Notes 2’. Value; Trade creates value; Middlemen
A pound of tin is worth more than a pound of turnips. How come? That question, i.e., what determines the value of a good, is one
economic thinkers have spent a lot of time and effort attempting to answer. The issue is pretty well settled today, but it’s instructive
to take a brief look at the history of the
theory of value.
Adam Smith and David Ricardo, and practically all the early classical
economists, ascribed to some form of the
labor theory of value,
which holds that the value of a good is determined by the
amount of labor required to produce it, that is, the amount of labor that the good “contains.” Now, if you don’t take this too far, it
works as a nice approximation of the real world. Writing in 1776, Smith put it in
Wealth of Nations,
If among a nation of hunters .
. . it usually costs twice the labour to kill a beaver which it costs to kill a deer, one beaver
should naturally exchange for or be worth two deer.
Now, assuming that the hunters are rational, utility-maximizing individuals, who won’t waste their time hunting animals that won’t
bring a price high enough to justify the effort—which also assumes that these guys have a pretty good idea of the relative market
prices of different animals and other goods, too—this makes sense. A beaver pelt must be worth two deer skins because it trades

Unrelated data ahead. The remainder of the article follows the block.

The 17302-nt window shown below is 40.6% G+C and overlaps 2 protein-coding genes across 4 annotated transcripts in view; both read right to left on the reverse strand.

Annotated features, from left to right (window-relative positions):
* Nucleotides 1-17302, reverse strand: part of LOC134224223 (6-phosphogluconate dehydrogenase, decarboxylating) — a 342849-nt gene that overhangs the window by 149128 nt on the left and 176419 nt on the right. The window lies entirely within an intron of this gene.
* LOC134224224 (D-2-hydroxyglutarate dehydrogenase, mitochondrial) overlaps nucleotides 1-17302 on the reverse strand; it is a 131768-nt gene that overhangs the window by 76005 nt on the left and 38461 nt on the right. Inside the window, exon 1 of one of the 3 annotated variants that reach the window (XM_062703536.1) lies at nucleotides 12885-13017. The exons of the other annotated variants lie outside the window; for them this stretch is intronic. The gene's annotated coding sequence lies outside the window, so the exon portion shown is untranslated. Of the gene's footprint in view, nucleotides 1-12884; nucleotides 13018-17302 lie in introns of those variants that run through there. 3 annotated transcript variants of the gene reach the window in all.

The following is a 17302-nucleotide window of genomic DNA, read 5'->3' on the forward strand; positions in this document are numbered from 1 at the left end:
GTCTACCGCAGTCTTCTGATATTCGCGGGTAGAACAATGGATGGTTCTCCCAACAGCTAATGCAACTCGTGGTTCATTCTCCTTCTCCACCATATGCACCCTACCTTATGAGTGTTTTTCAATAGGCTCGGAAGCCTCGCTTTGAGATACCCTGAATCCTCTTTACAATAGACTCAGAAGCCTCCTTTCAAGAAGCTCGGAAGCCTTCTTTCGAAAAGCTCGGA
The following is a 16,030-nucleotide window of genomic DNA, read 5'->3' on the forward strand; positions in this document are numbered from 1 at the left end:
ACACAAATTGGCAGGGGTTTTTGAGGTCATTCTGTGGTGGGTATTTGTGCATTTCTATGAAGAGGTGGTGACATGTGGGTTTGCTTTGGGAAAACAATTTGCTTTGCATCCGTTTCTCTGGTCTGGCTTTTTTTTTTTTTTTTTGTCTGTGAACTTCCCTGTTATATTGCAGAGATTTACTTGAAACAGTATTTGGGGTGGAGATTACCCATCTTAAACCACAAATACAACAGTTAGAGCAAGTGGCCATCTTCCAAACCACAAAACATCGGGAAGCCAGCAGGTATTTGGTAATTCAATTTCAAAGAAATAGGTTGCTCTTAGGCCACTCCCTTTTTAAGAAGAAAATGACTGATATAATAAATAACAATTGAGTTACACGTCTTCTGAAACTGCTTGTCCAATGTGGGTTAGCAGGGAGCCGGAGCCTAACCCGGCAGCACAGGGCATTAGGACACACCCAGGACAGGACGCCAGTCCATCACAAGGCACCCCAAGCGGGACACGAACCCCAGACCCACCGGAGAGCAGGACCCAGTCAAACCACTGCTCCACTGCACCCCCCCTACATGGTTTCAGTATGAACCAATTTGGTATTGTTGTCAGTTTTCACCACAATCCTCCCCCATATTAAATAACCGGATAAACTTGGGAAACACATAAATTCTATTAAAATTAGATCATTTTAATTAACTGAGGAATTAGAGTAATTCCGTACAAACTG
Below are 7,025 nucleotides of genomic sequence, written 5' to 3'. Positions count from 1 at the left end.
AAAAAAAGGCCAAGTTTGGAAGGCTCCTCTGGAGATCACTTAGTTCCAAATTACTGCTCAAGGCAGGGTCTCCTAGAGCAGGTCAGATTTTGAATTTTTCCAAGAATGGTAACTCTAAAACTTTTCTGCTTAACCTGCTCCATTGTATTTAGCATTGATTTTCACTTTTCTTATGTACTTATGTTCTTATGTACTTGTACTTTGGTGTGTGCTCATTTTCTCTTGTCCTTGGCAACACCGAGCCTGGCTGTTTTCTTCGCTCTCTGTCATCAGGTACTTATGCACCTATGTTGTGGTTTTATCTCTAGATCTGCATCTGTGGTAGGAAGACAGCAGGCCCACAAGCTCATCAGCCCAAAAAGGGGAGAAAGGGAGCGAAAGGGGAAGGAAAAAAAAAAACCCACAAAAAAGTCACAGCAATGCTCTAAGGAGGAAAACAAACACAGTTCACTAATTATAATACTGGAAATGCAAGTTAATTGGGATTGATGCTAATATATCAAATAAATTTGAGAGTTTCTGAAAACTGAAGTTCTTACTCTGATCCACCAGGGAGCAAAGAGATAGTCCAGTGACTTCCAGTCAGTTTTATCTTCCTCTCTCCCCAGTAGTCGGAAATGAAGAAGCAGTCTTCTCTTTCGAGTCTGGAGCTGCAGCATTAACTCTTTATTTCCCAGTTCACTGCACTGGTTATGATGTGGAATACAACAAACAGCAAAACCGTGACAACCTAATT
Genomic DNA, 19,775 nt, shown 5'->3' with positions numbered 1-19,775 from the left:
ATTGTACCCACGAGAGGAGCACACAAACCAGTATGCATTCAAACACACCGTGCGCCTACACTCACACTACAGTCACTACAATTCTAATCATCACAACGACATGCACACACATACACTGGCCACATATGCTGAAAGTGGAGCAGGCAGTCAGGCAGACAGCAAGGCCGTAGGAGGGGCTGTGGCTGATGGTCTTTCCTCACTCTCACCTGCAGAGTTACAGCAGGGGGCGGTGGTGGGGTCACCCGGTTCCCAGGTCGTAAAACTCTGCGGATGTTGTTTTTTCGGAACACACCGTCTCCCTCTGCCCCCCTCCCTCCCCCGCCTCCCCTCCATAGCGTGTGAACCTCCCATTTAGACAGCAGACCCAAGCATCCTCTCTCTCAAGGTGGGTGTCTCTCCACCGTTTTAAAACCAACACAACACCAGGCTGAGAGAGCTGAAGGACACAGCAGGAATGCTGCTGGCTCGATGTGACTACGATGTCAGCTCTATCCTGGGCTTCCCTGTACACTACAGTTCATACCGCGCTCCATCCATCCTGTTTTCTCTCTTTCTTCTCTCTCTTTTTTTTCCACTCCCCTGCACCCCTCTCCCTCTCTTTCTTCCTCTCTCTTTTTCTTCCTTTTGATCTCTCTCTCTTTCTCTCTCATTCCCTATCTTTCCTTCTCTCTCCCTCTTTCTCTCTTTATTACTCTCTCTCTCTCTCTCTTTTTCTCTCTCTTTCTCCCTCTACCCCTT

for two of them. I won’t mind spending twice as much time for each beaver I trap if I know that each beaver pelt will sell for as
much as two deer skins. But a big problem with the labor theory of value arose when economists reversed the causality: If I spend
twice as much time hunting a beaver as you do hunting a deer, then my beaver pelt
be worth two of your deer skins. Wrong!
Say that it also takes twice as much time to kill a rat as a deer. (Rats make a small target and can be pretty hard to shoot. Try it
some time.) Does that mean that one rat pelt will trade for two deer skins? Not likely. But doesn’t the rat pelt “contain” twice as
much labor as the deer skin!
Yes, but who cares? It’s still a rat pelt. Who wants it?
That gets to the heart of modern value theory, which is based on something developed in the 1870s called
marginal utility theory,
which you’ll get familiar with in Economics II. The basic idea is that the value of a good depends on the usefulness, or
produces for the consumer. The modern concept was best stated by the American (University of Chicago) economist Frank Knight
[C]ost must be measured in terms of products, and not of pains or outlays.
That is, I don’t care how much trouble it was for you to make that widget, I’m only going to pay you what I think it’s worth. So in
value is subjective
, that is, it is determined by the person (subject) doing the valuation, not by any quality of the
good (object) itself. In contrast, the labor theory of value is
; the value rests in the object itself.
A simple test shows the